House of Commons Hansard #25 of the 36th Parliament, 2nd Session. (The original version is on Parliament's site.) The word of the day was treaty.


SupplyGovernment Orders

6:10 p.m.


David Iftody Liberal Provencher, MB

Madam Speaker, I thank the hon. member for the question. The process with respect to the selection of witnesses was done in camera. Although the Reform Party has chosen to put that in the public domain, I will not go there, only to say that I have gone on record on CBC Newsworld as commenting that the House leader for the Reform Party, after the selection of witnesses, thanked me for being very fair and reasonable in terms of including a number of people from the riding of the hon. member for Skeena who wanted to be included.

To Mr. Conrad, whom he is allegedly quoting, I suspect some person from his riding, I would say that in fact we did hear from these kinds of people. There was a Mr. Barton who is a Nisga'a person who filed a number of charges in the courts. One of the courts, the court of appeal, heard the case in Kamloops and ruled against him although there were a couple of court cases wherein he brought charges against the Nisga'a people and was found seriously wanting in those charges.

I can report that he would say that if there is anyone who is grassroots it has to be Mr. Barton. We accepted him and embraced him to come before our committee in Terrace. We heard him for about an hour and a half in his testimony and we understood very clearly where he was coming from. I do not accept at all the suggestion or allegation that we are not listening to grassroots people.

The hon. member is quite right. I have spent quite a bit of time in my professional life working with folks from first nations. I think they would be quite surprised indeed to learn that the Reform Party somehow was their spokesperson.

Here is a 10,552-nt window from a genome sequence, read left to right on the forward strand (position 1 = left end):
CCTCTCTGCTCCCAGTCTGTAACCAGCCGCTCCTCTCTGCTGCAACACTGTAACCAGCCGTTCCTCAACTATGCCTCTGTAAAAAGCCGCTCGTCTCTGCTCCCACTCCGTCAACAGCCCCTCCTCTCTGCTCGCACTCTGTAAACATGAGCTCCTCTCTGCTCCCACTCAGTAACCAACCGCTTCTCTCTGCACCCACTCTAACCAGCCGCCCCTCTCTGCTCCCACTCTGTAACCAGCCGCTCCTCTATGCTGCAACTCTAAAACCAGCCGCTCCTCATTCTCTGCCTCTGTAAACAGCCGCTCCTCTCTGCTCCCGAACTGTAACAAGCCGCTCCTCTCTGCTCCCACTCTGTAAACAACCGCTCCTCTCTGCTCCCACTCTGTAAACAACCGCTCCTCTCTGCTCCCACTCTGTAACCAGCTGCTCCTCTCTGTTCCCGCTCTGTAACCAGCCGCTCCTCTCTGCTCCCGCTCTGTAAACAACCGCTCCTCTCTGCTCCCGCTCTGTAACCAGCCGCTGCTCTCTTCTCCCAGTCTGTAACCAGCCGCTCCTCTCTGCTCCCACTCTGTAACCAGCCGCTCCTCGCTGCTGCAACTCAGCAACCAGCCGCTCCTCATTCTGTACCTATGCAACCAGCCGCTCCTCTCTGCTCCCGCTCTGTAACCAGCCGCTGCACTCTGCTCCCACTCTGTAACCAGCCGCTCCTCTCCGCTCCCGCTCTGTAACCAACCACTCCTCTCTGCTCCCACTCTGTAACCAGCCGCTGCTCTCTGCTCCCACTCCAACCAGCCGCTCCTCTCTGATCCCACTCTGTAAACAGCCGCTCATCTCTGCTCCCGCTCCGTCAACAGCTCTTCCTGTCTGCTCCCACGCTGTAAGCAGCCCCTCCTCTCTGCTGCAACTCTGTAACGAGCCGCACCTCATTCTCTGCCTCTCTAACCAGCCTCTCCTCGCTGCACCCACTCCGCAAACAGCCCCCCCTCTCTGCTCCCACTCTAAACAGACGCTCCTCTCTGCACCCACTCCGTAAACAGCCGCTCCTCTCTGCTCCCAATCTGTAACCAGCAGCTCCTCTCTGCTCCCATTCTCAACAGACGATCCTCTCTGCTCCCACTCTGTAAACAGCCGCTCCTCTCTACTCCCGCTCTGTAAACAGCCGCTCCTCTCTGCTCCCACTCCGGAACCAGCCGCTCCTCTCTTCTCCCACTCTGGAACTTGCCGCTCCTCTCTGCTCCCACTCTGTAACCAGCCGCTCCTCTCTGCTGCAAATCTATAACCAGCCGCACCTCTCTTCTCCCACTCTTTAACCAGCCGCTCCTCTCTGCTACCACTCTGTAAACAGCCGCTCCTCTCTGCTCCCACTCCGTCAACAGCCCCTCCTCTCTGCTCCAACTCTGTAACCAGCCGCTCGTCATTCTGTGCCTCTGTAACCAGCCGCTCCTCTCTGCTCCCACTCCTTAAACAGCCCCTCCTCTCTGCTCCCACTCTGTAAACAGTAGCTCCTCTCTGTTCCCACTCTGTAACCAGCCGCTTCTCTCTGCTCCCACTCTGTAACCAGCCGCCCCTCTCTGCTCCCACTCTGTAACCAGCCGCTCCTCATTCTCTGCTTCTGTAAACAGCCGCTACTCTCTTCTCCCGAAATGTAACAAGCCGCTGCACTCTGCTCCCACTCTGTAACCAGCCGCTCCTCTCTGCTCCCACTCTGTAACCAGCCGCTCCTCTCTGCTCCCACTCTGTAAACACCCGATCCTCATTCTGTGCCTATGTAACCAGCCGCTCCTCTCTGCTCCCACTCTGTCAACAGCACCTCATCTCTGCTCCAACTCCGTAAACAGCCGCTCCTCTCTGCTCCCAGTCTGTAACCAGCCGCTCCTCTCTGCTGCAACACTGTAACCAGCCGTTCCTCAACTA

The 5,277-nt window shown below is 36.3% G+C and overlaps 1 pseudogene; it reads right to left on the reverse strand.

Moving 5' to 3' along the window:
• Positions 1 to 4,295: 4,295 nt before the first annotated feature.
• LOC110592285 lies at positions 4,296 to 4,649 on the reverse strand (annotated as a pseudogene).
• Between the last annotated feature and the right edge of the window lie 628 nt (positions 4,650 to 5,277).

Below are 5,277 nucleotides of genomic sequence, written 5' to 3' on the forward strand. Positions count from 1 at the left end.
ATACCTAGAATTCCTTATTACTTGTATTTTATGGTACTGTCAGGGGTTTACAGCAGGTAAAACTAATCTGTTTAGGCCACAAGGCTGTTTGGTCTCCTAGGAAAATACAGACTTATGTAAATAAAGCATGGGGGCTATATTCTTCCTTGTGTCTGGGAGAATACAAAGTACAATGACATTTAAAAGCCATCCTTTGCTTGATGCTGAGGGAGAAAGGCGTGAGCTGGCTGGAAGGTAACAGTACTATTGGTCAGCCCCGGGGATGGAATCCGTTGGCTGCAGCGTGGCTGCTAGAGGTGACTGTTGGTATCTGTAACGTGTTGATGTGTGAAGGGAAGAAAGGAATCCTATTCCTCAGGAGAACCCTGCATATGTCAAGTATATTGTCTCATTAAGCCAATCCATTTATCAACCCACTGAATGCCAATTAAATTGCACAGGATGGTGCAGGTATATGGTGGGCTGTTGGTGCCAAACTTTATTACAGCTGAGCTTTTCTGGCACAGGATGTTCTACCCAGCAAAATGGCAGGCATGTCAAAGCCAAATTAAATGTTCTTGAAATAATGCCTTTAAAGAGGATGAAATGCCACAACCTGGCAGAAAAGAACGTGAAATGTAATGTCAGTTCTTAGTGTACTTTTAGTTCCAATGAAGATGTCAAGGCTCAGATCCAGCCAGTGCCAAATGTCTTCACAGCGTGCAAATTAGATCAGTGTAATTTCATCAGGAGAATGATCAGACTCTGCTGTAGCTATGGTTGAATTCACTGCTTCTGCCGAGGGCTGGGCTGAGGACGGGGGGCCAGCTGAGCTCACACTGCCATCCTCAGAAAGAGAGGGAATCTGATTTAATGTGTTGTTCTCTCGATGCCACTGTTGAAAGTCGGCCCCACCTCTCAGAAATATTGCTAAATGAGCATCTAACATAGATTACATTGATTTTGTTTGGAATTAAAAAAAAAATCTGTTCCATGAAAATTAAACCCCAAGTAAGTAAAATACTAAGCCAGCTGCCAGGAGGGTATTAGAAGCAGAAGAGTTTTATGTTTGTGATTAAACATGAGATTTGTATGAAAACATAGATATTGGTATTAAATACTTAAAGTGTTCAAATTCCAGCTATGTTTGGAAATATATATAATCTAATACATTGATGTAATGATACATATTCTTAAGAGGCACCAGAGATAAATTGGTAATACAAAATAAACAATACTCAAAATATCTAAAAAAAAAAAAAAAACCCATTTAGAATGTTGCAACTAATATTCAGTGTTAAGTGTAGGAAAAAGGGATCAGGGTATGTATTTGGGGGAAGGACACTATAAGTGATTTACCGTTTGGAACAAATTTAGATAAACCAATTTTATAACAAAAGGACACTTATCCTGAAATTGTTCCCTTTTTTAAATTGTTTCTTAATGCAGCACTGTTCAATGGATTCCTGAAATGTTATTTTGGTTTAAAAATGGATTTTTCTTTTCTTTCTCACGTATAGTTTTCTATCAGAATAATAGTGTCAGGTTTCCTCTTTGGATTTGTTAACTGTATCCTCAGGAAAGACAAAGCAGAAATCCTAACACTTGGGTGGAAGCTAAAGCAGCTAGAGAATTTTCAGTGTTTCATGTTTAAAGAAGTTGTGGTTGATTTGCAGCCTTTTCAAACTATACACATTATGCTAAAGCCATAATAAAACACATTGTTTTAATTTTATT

SupplyGovernment Orders

6:10 p.m.

The Acting Speaker (Ms. Thibeault)

It being 6.15 p.m. and pursuant to order made earlier today, all questions necessary to dispose of the motion are deemed put and a recorded division deemed requested and deferred until Tuesday, November 23, 1999, at the expiry of the time provided for Government Orders.

A motion to adjourn the House under Standing Order 38 deemed to have been moved.

SupplyAdjournment Proceedings

6:15 p.m.


John Solomon NDP Regina—Lumsden—Lake Centre, SK

Madam Speaker, I rise this evening to follow up on a question I raised with the minister concerning agriculture in Saskatchewan.

Farmers are suffering the worst income crisis since the depression. The reason is that the cost of production far exceeds in most cases the costs and revenues they receive when they sell their products. Farmers are feeling very desperate and abandoned by the Liberal government.

We saw in the Star-Phoenix and the Leader-Post newspapers on Monday, October 25 headline stories, which by the way were during the Saskatoon—Rosetown—Biggar byelection, to the effect that the Minister of Finance said that there will be $900 million more provided to farmers in western Canada. When I raised the issue in the House of Commons, the Minister of Finance ducked the issue.

We have seen the Liberals, egged on by the Reform Party, cut more agriculture subsidies than has any other country in the world in the last five years. As a matter of fact the Reform Party wanted more cuts to agriculture than we have already witnessed. This has brought a great deal of hardship to our agricultural economy.